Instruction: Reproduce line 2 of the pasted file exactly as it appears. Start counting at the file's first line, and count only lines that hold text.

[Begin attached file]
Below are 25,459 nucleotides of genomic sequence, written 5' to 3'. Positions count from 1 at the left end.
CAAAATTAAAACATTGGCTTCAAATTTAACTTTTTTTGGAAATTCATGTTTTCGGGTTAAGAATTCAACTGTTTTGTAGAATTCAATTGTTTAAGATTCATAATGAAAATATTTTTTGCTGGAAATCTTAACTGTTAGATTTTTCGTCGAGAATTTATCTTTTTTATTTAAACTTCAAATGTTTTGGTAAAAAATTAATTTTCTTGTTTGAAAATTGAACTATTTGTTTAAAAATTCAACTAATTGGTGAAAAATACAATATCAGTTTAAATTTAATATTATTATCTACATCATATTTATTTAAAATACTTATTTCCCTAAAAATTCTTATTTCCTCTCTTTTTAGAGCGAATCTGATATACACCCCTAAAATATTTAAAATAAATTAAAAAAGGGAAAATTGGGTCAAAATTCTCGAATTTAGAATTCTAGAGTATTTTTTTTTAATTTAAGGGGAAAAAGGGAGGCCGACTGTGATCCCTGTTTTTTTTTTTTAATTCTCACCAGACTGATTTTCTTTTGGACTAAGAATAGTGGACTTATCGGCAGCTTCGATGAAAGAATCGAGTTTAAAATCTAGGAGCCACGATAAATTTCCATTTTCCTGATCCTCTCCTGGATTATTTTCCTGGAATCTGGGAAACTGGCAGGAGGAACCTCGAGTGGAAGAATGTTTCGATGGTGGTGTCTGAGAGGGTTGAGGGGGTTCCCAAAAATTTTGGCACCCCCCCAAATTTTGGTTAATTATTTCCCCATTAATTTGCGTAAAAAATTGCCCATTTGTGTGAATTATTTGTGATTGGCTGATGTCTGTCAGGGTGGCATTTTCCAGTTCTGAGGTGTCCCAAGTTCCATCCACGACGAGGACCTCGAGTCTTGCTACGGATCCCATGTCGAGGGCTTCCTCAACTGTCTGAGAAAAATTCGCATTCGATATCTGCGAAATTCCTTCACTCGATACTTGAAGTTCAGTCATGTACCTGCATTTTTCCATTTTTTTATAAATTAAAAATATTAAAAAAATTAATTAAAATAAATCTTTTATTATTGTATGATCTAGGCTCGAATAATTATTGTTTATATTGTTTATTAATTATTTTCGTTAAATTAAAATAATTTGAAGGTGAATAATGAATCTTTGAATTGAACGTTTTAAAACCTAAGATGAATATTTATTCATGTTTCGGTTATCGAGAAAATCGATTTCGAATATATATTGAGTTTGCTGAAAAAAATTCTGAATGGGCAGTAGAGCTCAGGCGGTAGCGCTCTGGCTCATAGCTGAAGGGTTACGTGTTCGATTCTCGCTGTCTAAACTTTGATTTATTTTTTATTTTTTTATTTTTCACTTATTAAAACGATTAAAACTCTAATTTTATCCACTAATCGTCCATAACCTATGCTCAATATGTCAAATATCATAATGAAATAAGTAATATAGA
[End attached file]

CAAAATTAAAACATTGGCTTCAAATTTAACTTTTTTTGGAAATTCATGTTTTCGGGTTAAGAATTCAACTGTTTTGTAGAATTCAATTGTTTAAGATTCATAATGAAAATATTTTTTGCTGGAAATCTTAACTGTTAGATTTTTCGTCGAGAATTTATCTTTTTTATTTAAACTTCAAATGTTTTGGTAAAAAATTAATTTTCTTGTTTGAAAATTGAACTATTTGTTTAAAAATTCAACTAATTGGTGAAAAATACAATATCAGTTTAAATTTAATATTATTATCTACATCATATTTATTTAAAATACTTATTTCCCTAAAAATTCTTATTTCCTCTCTTTTTAGAGCGAATCTGATATACACCCCTAAAATATTTAAAATAAATTAAAAAAGGGAAAATTGGGTCAAAATTCTCGAATTTAGAATTCTAGAGTATTTTTTTTTAATTTAAGGGGAAAAAGGGAGGCCGACTGTGATCCCTGTTTTTTTTTTTTAATTCTCACCAGACTGATTTTCTTTTGGACTAAGAATAGTGGACTTATCGGCAGCTTCGATGAAAGAATCGAGTTTAAAATCTAGGAGCCACGATAAATTTCCATTTTCCTGATCCTCTCCTGGATTATTTTCCTGGAATCTGGGAAACTGGCAGGAGGAACCTCGAGTGGAAGAATGTTTCGATGGTGGTGTCTGAGAGGGTTGAGGGGGTTCCCAAAAATTTTGGCACCCCCCCAAATTTTGGTTAATTATTTCCCCATTAATTTGCGTAAAAAATTGCCCATTTGTGTGAATTATTTGTGATTGGCTGATGTCTGTCAGGGTGGCATTTTCCAGTTCTGAGGTGTCCCAAGTTCCATCCACGACGAGGACCTCGAGTCTTGCTACGGATCCCATGTCGAGGGCTTCCTCAACTGTCTGAGAAAAATTCGCATTCGATATCTGCGAAATTCCTTCACTCGATACTTGAAGTTCAGTCATGTACCTGCATTTTTCCATTTTTTTATAAATTAAAAATATTAAAAAAATTAATTAAAATAAATCTTTTATTATTGTATGATCTAGGCTCGAATAATTATTGTTTATATTGTTTATTAATTATTTTCGTTAAATTAAAATAATTTGAAGGTGAATAATGAATCTTTGAATTGAACGTTTTAAAACCTAAGATGAATATTTATTCATGTTTCGGTTATCGAGAAAATCGATTTCGAATATATATTGAGTTTGCTGAAAAAAATTCTGAATGGGCAGTAGAGCTCAGGCGGTAGCGCTCTGGCTCATAGCTGAAGGGTTACGTGTTCGATTCTCGCTGTCTAAACTTTGATTTATTTTTTATTTTTTTATTTTTCACTTATTAAAACGATTAAAACTCTAATTTTATCCACTAATCGTCCATAACCTATGCTCAATATGTCAAATATCATAATGAAATAAGTAATATAGA